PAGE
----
• Alex Cross

      Guess what?

  • Holt Webb

    Now, if they could only convince the DEA…

  • davidaquarius

    The ‘gateway drug’ was always a false flag, the reason it’s taken so long for a gov’t minion to say this is the political climate was ready for it. We come a long way in just a few years. But it’s not all buds and roses yet. The importance of this election can’t be overstated. The cannabis movement has gone too far for it to be forced back now. it’s really only a choice between two people – sorry third partiers. I woke up in the real world this morning and that means on Jan 20, 2017 the person taking the oath will be either Hillary Clinton or Donald Trump.

    What would they do to our movement? Trump would try to take it down. He is not weed-friendly. Big Pharma, Tobacco, and Alcohol will keep him snug in their pocket. He’ll pull back the Justice Dept. memos and return us to the good ol’ bad ol’ days of the War on Drugs. He would make sure every state called out the National Guard to ensure compliance.

    As for Clinton, she’s a player, a damn smart player. She’s been in this game for a long freaking time and is a master at it. Love her or hate her you can’t deny her success. She knows how to play the game and play it well. She has said that she recognizes the need for more research and that keeping it at Schedule One is counter productive. Translation: She’ll keep the status quo and (maybe) move it down the list to Schedule Two or Three. It’s not what we want but it’s a good first step. As more states come on board, the need for a more responsible treatment of cannabis will become more obvious With Hillary as president, this will happen. If Trump gets in we won’t see the light of day for years. The choice is clear. For the sake of the cannabis movement, we need to elect Hillary Clinton. That’s reality, not Facebook philosophers, Alex Jones conspiracy theories or Benghazi cesspool rants, simple common freaking sense.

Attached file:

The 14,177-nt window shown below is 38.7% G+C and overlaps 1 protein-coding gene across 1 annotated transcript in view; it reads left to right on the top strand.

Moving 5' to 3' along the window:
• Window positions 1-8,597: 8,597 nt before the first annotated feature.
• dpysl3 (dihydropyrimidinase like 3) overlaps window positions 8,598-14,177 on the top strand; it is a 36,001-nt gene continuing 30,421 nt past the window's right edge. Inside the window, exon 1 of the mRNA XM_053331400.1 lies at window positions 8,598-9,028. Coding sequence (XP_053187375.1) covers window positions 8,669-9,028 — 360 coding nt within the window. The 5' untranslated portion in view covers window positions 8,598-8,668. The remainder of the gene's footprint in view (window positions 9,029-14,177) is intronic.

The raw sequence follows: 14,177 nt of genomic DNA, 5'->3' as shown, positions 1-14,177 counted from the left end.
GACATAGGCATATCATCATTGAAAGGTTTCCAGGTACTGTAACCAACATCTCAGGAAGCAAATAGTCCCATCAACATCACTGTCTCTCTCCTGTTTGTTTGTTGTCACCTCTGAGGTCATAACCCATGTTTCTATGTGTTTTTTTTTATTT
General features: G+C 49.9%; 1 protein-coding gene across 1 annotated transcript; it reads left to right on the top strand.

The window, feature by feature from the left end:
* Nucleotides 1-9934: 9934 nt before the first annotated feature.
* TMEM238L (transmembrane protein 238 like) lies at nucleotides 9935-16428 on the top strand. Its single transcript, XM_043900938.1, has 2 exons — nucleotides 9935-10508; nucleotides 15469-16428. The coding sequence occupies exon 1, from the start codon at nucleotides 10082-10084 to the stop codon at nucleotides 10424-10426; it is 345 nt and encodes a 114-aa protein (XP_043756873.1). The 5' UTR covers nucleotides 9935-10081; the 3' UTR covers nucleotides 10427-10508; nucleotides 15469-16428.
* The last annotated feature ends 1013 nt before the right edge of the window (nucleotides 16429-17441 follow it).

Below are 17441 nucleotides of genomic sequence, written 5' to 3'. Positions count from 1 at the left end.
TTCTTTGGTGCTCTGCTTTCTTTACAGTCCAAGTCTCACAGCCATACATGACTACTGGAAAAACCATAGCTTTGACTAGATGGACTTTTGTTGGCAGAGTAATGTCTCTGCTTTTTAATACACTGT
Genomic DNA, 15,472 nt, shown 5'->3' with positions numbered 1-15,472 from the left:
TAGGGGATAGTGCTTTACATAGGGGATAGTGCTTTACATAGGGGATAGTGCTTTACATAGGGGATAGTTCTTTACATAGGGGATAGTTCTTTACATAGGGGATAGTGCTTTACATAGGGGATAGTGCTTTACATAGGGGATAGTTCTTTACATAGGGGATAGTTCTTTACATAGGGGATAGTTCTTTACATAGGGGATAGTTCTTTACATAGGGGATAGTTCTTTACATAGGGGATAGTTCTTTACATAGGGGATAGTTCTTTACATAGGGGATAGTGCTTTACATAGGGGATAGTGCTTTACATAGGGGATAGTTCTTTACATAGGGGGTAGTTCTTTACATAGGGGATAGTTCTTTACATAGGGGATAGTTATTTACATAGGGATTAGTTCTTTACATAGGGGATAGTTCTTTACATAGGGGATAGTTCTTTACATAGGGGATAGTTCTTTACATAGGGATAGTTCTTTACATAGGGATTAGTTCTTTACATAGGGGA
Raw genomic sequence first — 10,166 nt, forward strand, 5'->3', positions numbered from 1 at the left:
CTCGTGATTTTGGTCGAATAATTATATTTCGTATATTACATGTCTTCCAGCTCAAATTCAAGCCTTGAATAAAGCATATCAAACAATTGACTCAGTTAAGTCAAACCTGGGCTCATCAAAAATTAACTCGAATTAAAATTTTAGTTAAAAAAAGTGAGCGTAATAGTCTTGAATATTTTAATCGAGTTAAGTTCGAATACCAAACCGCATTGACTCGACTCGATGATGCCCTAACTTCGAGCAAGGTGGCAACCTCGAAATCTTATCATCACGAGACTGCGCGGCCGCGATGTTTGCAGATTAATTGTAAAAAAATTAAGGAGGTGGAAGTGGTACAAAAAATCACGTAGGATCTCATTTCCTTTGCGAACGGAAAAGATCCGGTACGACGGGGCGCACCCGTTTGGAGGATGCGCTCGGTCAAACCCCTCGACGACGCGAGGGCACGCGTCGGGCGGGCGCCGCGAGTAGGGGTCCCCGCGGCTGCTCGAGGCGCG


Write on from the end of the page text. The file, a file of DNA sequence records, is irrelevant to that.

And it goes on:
That will only happen if we get out and vote! Tell your buddies that you’ll smoke them out if they vote. Plan a party. Whatever it takes. We need to pass every marijuana legislation out there so that states that are still on the fence will get the nerve to move toward legalization.